Enjoy the conversation! Then check out the archives for more great episodes! You might like:

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About our Guest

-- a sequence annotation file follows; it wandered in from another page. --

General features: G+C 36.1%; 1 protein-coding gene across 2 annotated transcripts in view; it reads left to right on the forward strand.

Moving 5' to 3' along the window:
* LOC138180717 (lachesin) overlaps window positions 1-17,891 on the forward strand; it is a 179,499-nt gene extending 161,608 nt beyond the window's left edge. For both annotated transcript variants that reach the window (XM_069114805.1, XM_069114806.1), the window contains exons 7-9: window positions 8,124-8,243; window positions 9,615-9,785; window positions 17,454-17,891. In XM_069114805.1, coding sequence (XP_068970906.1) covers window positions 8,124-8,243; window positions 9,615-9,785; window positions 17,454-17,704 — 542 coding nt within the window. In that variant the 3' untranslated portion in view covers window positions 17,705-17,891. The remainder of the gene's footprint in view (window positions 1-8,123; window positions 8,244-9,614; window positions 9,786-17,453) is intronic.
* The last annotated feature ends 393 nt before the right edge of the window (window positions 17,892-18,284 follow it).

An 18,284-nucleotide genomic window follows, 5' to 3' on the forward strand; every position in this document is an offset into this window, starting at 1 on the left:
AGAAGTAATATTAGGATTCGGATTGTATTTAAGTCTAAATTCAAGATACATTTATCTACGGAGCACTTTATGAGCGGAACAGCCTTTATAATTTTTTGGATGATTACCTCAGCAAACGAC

At Columbia since 1981, Professor Edward Mendelson has also taught at Yale and Harvard. A recipient of American Council of Learned Societies, NEH, and Guggenheim fellowships, he is chiefly interested in 19th-and 20th-century literature, formal and social aspects of poetry and narrative, and biographical criticism. He is Auden’s literary executor; his book Later Auden (1999) is a sequel to his Early Auden (1981). His book, The Things That Matter: What Seven Classic Novels Have to Say About the Stages of Life, was published by Pantheon in 2006. His new book is Moral Agents: Eight Twentieth-Century American Writers, from New York Review Books. He has edited a volume of essays on Thomas Pynchon and, with Michael Seidel, Homer to Brecht: The European Epic & Dramatic Traditions. He has prepared editions of novels by Hardy, Bennett, Meredith, Wells, and Trollope, the first five volumes of a complete edition of Auden, and selections of Auden’s poems and prose. His essays and reviews have appeared in the New York Review of Books, London Review of Books, TLS, the New York Times Book Review, and many other journals and collections, and he wrote an introduction for a new edition of Gravity’s Rainbow. He has also written about computers, music, and the visual arts. He is a Fellow of the Royal Society of Literature and was the first Isabel Dalhousie Fellow at the Institute for Advanced Studies in the Humanities at the University of Edinburgh.